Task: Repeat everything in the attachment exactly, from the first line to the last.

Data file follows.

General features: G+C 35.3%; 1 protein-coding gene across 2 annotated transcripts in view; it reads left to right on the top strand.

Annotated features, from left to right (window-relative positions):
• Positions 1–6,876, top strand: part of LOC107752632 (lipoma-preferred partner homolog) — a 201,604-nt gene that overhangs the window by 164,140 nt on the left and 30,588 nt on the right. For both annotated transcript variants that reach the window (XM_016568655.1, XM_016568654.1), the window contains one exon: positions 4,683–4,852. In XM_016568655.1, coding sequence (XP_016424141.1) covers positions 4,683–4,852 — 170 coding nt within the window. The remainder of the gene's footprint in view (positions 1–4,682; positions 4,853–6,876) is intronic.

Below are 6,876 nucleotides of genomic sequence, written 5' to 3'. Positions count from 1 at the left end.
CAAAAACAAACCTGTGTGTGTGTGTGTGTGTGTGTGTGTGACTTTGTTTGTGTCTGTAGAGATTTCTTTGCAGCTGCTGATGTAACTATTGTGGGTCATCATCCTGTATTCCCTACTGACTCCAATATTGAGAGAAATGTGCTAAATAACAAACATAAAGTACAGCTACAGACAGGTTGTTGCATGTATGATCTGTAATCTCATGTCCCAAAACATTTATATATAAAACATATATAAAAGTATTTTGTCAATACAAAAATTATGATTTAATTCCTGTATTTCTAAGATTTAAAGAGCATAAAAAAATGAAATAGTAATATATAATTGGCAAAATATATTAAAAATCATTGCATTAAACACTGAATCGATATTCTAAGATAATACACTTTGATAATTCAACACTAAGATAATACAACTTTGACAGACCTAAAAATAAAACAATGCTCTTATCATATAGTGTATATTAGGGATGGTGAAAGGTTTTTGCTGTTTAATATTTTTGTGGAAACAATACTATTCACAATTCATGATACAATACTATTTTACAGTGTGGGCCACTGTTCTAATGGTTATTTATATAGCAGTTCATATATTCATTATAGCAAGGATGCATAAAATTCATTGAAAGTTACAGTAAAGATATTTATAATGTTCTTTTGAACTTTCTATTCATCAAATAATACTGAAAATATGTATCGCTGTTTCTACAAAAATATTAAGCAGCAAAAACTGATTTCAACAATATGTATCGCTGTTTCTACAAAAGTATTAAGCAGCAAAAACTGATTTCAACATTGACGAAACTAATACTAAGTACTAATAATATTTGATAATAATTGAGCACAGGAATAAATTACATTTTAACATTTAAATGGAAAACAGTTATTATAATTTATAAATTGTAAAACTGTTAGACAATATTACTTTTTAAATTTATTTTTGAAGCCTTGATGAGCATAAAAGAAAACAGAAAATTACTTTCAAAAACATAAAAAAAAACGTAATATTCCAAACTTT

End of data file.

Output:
General features: G+C 35.3%; 1 protein-coding gene across 2 annotated transcripts in view; it reads left to right on the top strand.

Annotated features, from left to right (window-relative positions):
• Positions 1–6,876, top strand: part of LOC107752632 (lipoma-preferred partner homolog) — a 201,604-nt gene that overhangs the window by 164,140 nt on the left and 30,588 nt on the right. For both annotated transcript variants that reach the window (XM_016568655.1, XM_016568654.1), the window contains one exon: positions 4,683–4,852. In XM_016568655.1, coding sequence (XP_016424141.1) covers positions 4,683–4,852 — 170 coding nt within the window. The remainder of the gene's footprint in view (positions 1–4,682; positions 4,853–6,876) is intronic.

Below are 6,876 nucleotides of genomic sequence, written 5' to 3'. Positions count from 1 at the left end.
CAAAAACAAACCTGTGTGTGTGTGTGTGTGTGTGTGTGTGACTTTGTTTGTGTCTGTAGAGATTTCTTTGCAGCTGCTGATGTAACTATTGTGGGTCATCATCCTGTATTCCCTACTGACTCCAATATTGAGAGAAATGTGCTAAATAACAAACATAAAGTACAGCTACAGACAGGTTGTTGCATGTATGATCTGTAATCTCATGTCCCAAAACATTTATATATAAAACATATATAAAAGTATTTTGTCAATACAAAAATTATGATTTAATTCCTGTATTTCTAAGATTTAAAGAGCATAAAAAAATGAAATAGTAATATATAATTGGCAAAATATATTAAAAATCATTGCATTAAACACTGAATCGATATTCTAAGATAATACACTTTGATAATTCAACACTAAGATAATACAACTTTGACAGACCTAAAAATAAAACAATGCTCTTATCATATAGTGTATATTAGGGATGGTGAAAGGTTTTTGCTGTTTAATATTTTTGTGGAAACAATACTATTCACAATTCATGATACAATACTATTTTACAGTGTGGGCCACTGTTCTAATGGTTATTTATATAGCAGTTCATATATTCATTATAGCAAGGATGCATAAAATTCATTGAAAGTTACAGTAAAGATATTTATAATGTTCTTTTGAACTTTCTATTCATCAAATAATACTGAAAATATGTATCGCTGTTTCTACAAAAATATTAAGCAGCAAAAACTGATTTCAACAATATGTATCGCTGTTTCTACAAAAGTATTAAGCAGCAAAAACTGATTTCAACATTGACGAAACTAATACTAAGTACTAATAATATTTGATAATAATTGAGCACAGGAATAAATTACATTTTAACATTTAAATGGAAAACAGTTATTATAATTTATAAATTGTAAAACTGTTAGACAATATTACTTTTTAAATTTATTTTTGAAGCCTTGATGAGCATAAAAGAAAACAGAAAATTACTTTCAAAAACATAAAAAAAAACGTAATATTCCAAACTTT